The hardest part of medicine isn’t becoming a doctor, it’s staying a doctor.
Even the healthiest plant needs strong roots.
Τhere is a need to learn the leadership and business skills that you didn’t get exposed to in medical school.
When you fully understand the realities, you can reset your expectations and learn how to interact with the administrators who have the power to make your practice environment better.
Even if better is impossible, someone needs to advocate to protect the physician-patient relationship.
Leadership, physician management and MBA programs aren’t just about finances and economics.
They include topics such as communication, conflict resolution, negotiation, and meta-leadership.
Here are 3 tips to become better leaders:
Learn to disappoint people.
Medicine attracts perfectionists, there is so little room for error.
Radically accept that real-life practice is not a textbook.
Be kind to yourself as you can’t be perfect in an imperfect system.
You’ve performed well on tests for years, but great doctors can earn low scores on patient satisfaction surveys.
In fact, those numbers could mean you’re doing your job.
You can be hardworking and dedicated without being selfless.
It’s OK to set some limits on what is being asked of you.
Saying "no" to a task, may offer an opportunity for someone else to develop leadership skills and give more depth to the medical team.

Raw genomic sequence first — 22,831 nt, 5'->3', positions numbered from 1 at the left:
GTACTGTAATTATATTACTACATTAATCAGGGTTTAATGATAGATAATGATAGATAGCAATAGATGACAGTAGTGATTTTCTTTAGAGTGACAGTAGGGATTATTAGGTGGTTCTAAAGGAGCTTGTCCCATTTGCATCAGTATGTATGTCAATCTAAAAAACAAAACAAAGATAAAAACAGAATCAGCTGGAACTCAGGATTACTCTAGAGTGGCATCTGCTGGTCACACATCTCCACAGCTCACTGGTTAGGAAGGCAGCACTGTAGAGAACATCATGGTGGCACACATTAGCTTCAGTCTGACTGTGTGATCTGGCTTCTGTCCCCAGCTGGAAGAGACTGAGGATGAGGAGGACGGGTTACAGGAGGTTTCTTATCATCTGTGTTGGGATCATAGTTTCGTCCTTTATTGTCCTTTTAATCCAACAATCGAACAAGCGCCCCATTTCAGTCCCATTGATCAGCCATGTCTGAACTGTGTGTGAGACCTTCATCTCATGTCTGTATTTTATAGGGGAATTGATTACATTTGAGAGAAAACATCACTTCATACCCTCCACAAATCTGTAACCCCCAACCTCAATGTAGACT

Communicate your needs in a productive way.
I suspect many physicians don’t want to learn more about the business of medicine, as it sounds so hopeless.
But guess who knows a lot about the business side.
The administrators who set your clinic schedule and the insurance carriers that determine best practices for value-based care.
If you learn the lingo of business, you will be more confident in speaking up in meetings.
Negotiate like you are fighting for someone else.
Doctors don’t love talking money as they worry they will appear more concerned for themselves than patients.
Being smart about money isn’t the same as being money-driven.
I learned to work smarter, not harder, so I could continue to enjoy my practice and still have a little left in the tank when I returned home to my family.
Every time I’ve set limits on my time, I’ve made more money.
When reimbursed appropriately for your time and effort, your work feels different.
This satisfaction carries over to patient interactions.
Physicians are great advocates for patients and colleagues, use that fire to stick up for yourself.
Following these three points as a mantra, you’ll be less frustrated with what medicine has become, and be more available for your patients.
By using your leadership skills and business knowledge to practice, you became a better doctor.
Medicine is better with you in it.